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How to evolve the business model and lock in the new travel consumer

The travel industry is the next destination for subscription models that offer perks to loyal customers.

In brief

  • The pandemic has changed consumer behavior as well as the motivation behind their travel choices.
  • Travel companies must rethink how they engage and retain customers through membership perks.
  • Companies should carefully assess subscription models and their impact on growth.

The road rules for the travel industry are once again in motion. More Americans buckled up and hit the road for their annual vacation in 2021 than the pre-pandemic levels of 2019. By the start of May 2022, leisure, transient lodging and hotel demand had essentially recovered, according to the hotel data tracking firm STR.

Meanwhile, in the cruise sector, Royal Caribbean recently reported that load factors in the second quarter were 82% overall with June sailings reaching almost 90% and forward booking volumes on par with (or exceeding) 2019 levels. And it’s the same story in air travel, too. The United States TSA checkpoint numbers through mid-July 2022 are now only 13% off pace with 2019 levels1 despite a still-lagging corporate travel and international market, as well as staffing levels that continue to hamper the airline business. That’s a staggering post-pandemic comeback with all signs pointing to continued growth.

But with this rebound comes something else – a gradual post-pandemic shift in consumer preferences and behavior when it comes to what motivates their travel choices. Consumers are becoming a little less exclusively brand loyal as they seek deals and broader travel opportunities following 18+ months of travel restrictions.

As this trend continues to grow, particularly with new, incoming Gen Z travelers who value variety and experience, travel companies should – and must – evolve the ways they engage, acquire and retain customers in the new travel landscape. What does that mean? Let’s unpack the trends and opportunities every travel executive needs to know.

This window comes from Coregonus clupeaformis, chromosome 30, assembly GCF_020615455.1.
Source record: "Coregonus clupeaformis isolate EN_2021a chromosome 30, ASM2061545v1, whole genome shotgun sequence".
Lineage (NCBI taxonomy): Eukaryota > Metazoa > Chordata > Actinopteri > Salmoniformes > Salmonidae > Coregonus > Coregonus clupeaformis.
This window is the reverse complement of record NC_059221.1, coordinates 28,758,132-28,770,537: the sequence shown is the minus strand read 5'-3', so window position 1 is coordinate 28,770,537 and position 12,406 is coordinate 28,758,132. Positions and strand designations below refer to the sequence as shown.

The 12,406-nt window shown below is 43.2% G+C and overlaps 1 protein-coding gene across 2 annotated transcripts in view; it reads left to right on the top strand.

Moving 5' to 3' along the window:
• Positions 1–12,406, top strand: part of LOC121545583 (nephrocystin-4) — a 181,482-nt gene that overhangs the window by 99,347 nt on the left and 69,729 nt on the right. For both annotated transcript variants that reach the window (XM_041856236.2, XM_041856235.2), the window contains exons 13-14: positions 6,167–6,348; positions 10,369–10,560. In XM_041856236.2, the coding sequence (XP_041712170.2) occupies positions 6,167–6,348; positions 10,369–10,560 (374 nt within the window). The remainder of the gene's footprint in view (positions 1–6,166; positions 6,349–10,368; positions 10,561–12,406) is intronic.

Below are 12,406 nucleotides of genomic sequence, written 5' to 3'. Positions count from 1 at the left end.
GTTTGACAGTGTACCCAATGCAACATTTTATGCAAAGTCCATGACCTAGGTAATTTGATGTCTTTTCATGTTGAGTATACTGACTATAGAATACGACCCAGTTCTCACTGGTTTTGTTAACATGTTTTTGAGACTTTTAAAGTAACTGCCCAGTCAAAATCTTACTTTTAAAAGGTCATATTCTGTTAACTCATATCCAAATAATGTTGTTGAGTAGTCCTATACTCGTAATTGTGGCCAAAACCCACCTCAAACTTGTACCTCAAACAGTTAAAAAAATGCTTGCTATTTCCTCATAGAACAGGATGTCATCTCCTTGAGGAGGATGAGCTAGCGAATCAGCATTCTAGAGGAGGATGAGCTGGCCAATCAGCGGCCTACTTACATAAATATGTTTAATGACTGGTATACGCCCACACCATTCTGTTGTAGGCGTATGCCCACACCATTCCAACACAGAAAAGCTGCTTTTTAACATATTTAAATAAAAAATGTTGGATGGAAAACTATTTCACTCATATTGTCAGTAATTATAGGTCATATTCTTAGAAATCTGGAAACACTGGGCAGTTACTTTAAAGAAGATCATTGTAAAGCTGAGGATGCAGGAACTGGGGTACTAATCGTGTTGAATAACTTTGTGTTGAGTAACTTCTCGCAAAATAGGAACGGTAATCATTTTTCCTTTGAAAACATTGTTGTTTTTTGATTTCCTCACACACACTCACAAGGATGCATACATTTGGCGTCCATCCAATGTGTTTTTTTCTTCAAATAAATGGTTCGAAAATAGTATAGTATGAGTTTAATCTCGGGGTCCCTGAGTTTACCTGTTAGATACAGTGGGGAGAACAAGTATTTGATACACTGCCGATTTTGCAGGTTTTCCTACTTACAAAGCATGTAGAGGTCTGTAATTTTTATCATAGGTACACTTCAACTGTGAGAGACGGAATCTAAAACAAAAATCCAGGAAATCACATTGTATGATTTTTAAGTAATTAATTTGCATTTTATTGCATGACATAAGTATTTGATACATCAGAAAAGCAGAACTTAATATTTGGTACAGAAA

Chapter 1

What’s changing in travel and why

New membership programs act as drivers of revenue and guest commitment.

In the past, hotel management companies created and managed programs designed to “retain” guests. Doing so helped improve operating margin, as the acquisition cost for guests can be high, and hotels make their money on regular and repeat business from the same guests.

Today, in the travel and tourism space, the battle for customer acquisition remains intense, but many current loyalty programs suffer from member fall-off – people who sign up for free and then do nothing, essentially negating the purpose of the program. As a solution to all of this, travel companies have begun exploring lower-cost membership programs that allow them to market a variety of product offerings and experiences.

While appealing to those travelers who value flexibility and variety, this concept also acts as drivers of actual revenue and guest commitment, as many such programs now base perks on member purchases and fee tiers. We’re talking, of course, about subscription models – successful in many industries and now arriving in travel.


Chapter 2

The rise of the subscription model

The travel industry is following the path of industries such as apparel, meal kits and cosmetics.

If loyalty programs are about collecting data from customers and then using it to drive better experiences and repeat revenue from hotel guests, the subscription model isn’t that different in its end goal, even if the experience is.

Subscriptions are a guaranteed, often monthly or annual model much like gym memberships, where consumers pay regardless of how often they use the services. Today’s model generally works across industries with many of the same consumers who have already been successfully recalibrated by subscription models in other industries.